When listening to people talk about their relationship with e-mail, many people hold a belief that e-mail isn’t part of “work”. How can it not be part of work? E-mail isn’t just something you do — it’s a chance each day, with each e-mail you write, to be the person you want to be. Each communication you craft is an opportunity to reflect what you really want to say and how you really want to show up and who you are.

What if instead of focusing on the next ten e-mails you have to “pound through”, you became fully present on the one in front of you? What if you imagined the face of the person or people on the other end of the communication looking to you for a response, guidance or acknowledgement? What if you slowed down your inbox time and really read the message and looked for the request for understanding, approval or connection?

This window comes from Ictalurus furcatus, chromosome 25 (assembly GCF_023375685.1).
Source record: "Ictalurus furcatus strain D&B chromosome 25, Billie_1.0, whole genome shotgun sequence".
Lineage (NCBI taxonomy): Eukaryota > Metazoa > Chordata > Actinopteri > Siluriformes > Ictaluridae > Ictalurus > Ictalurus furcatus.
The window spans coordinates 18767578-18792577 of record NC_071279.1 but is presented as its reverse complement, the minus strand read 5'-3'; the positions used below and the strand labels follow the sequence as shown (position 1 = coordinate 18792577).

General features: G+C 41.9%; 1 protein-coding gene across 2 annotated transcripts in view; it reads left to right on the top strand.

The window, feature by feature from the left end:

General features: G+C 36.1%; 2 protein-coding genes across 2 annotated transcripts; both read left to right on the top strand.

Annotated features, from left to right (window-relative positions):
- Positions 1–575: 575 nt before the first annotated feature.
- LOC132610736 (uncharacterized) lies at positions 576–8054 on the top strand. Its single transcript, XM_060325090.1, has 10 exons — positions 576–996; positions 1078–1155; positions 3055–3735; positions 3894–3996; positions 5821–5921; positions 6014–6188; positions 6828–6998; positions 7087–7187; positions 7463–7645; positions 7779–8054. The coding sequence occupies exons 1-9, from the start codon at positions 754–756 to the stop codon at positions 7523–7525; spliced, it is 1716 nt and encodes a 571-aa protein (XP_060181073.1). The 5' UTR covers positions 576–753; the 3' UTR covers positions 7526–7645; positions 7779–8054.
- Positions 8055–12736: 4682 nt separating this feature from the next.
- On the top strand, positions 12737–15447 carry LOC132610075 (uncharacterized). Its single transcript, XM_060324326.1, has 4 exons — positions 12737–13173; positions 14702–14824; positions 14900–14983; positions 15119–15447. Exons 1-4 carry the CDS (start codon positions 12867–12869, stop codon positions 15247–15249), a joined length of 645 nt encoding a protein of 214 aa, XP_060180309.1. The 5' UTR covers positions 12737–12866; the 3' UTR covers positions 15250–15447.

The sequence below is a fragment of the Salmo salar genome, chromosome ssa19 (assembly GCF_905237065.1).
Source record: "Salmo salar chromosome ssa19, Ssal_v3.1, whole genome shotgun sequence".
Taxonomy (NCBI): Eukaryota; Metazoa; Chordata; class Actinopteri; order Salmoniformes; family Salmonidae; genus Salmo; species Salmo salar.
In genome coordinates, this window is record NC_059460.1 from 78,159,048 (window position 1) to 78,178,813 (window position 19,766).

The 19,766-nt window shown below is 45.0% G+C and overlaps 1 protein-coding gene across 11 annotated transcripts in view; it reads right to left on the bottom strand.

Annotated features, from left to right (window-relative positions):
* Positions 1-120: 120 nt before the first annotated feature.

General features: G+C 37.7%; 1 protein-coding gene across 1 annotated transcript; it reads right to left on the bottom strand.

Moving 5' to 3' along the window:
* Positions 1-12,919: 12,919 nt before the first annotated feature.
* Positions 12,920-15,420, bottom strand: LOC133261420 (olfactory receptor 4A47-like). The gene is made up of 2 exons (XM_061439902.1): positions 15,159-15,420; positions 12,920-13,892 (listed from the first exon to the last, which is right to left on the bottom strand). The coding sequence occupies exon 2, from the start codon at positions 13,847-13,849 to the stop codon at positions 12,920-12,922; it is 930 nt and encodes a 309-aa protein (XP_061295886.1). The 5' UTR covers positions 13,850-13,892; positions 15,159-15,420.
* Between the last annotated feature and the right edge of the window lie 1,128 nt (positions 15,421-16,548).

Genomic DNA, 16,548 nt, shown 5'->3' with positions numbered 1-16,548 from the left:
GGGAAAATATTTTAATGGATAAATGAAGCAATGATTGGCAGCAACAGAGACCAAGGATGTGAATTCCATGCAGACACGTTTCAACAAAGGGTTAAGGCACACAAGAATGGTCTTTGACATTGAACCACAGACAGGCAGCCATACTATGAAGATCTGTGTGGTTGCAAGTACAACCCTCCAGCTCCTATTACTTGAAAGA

With each e-mail you send, you have the power to make someone feel important, acknowledged, respected or heard. You also have the same power to make someone feel dismissed, disrespected or unimportant. The choice is yours for how to be in relationship with your e-mail, and with each message you send you get to make that choice again and again.

 

[Note: This post originally appeared in Thrive Global]

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How Far Are You Willing To Go?

By Melisa Portela, Simple Intentions Lead Consultant: LATAM Region

061517_LimitsWe live in a society that tells us: there are no limits, you can always go for more, you can always achieve more, you can always produce more, you can get more “likes” on social media, you can lose more weight, you can have a better job, you can have a more loving partner, and the list goes on and on… And this is what I want to reflect on today: How far are you willing to go?

Sometimes we find ourselves stretching far beyond our limits and well-being, reaching a point where our relationships and health start to deteriorate. We begin to lose some quality in our lives the moment we start to race to the end of our limits – And there are many consequences along the way, our health often being one of them.